Given that nearly 80 people are dead in Egypt now due to sports, not video games, I propose a 1% tax on sporting gear, instead. The money will be used to buy people new X-Boxes or PS3s. :)

Re: Oklahoma Lawmakers Introduces Bill to Tax Violent Video ...

Oorah to that! How about the fan "gang" wars in Europe that spawn during the soccer matches? The fights in the stands? The riots at Wimbledon?

Re: Oklahoma Lawmakers Introduces Bill to Tax Violent Video ...

What the hell do violent games, specifically, have to do with childhood obesity and bullying? And why would taxing them remove this supposed causal link?

Re: Oklahoma Lawmakers Introduces Bill to Tax Violent Video ...

It wouldn't. It would make the lawmakers look like they care and score brownie points with lazy parents.

Re: Oklahoma Lawmakers Introduces Bill to Tax Violent Video ...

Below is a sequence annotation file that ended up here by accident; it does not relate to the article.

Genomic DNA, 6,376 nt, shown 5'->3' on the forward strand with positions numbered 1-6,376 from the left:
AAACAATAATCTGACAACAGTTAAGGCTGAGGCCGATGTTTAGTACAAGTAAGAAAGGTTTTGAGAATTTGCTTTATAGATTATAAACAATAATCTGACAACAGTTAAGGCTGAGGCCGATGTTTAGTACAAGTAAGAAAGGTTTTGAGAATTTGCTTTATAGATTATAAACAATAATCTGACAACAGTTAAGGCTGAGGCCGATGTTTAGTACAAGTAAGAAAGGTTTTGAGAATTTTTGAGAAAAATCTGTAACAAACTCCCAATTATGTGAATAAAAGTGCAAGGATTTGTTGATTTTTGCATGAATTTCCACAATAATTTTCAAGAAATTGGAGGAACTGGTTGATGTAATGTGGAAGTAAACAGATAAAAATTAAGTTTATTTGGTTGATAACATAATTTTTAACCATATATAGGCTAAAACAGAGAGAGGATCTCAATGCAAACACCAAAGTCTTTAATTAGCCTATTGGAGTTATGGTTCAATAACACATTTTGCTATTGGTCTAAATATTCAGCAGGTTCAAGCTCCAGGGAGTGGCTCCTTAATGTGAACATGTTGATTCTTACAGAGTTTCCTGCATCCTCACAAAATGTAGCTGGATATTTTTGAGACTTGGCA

Mo Money! Mo Money! Oink Oink! :(8)

Re: Oklahoma Lawmakers Introduces Bill to Tax Violent Video ...

First Amendment and Fifth Amendment violations. Bad legislature, no cookie!

 

Re: Oklahoma Lawmakers Introduces Bill to Tax Violent Video ...

After the Supreme Court case you think stuff like this would stop.

Re: Oklahoma Lawmakers Introduces Bill to Tax Violent Video ...

At this point they're hurling cinderblocks at windows and are flabbergasted that the windows are shattering instead of the blocks sticking to them.

Re: Oklahoma Lawmakers Introduces Bill to Tax Violent Video ...